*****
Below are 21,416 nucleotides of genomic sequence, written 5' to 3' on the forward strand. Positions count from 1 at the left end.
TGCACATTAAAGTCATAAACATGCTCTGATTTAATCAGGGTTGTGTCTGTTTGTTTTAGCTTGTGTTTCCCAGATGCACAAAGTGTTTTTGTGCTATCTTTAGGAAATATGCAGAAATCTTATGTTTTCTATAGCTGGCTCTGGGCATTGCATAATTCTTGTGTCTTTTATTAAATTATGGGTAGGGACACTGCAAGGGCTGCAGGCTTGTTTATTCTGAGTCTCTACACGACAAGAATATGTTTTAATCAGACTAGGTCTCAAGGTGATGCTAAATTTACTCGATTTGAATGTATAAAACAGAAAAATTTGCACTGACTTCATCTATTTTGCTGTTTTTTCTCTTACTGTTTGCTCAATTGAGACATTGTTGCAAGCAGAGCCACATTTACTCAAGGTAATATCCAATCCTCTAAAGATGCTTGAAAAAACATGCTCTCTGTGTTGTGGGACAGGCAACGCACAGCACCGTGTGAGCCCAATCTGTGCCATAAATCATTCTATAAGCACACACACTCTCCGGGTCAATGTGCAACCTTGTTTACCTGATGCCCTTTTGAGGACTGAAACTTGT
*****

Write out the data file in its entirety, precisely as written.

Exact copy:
Below are 21,416 nucleotides of genomic sequence, written 5' to 3' on the forward strand. Positions count from 1 at the left end.
TGCACATTAAAGTCATAAACATGCTCTGATTTAATCAGGGTTGTGTCTGTTTGTTTTAGCTTGTGTTTCCCAGATGCACAAAGTGTTTTTGTGCTATCTTTAGGAAATATGCAGAAATCTTATGTTTTCTATAGCTGGCTCTGGGCATTGCATAATTCTTGTGTCTTTTATTAAATTATGGGTAGGGACACTGCAAGGGCTGCAGGCTTGTTTATTCTGAGTCTCTACACGACAAGAATATGTTTTAATCAGACTAGGTCTCAAGGTGATGCTAAATTTACTCGATTTGAATGTATAAAACAGAAAAATTTGCACTGACTTCATCTATTTTGCTGTTTTTTCTCTTACTGTTTGCTCAATTGAGACATTGTTGCAAGCAGAGCCACATTTACTCAAGGTAATATCCAATCCTCTAAAGATGCTTGAAAAAACATGCTCTCTGTGTTGTGGGACAGGCAACGCACAGCACCGTGTGAGCCCAATCTGTGCCATAAATCATTCTATAAGCACACACACTCTCCGGGTCAATGTGCAACCTTGTTTACCTGATGCCCTTTTGAGGACTGAAACTTGT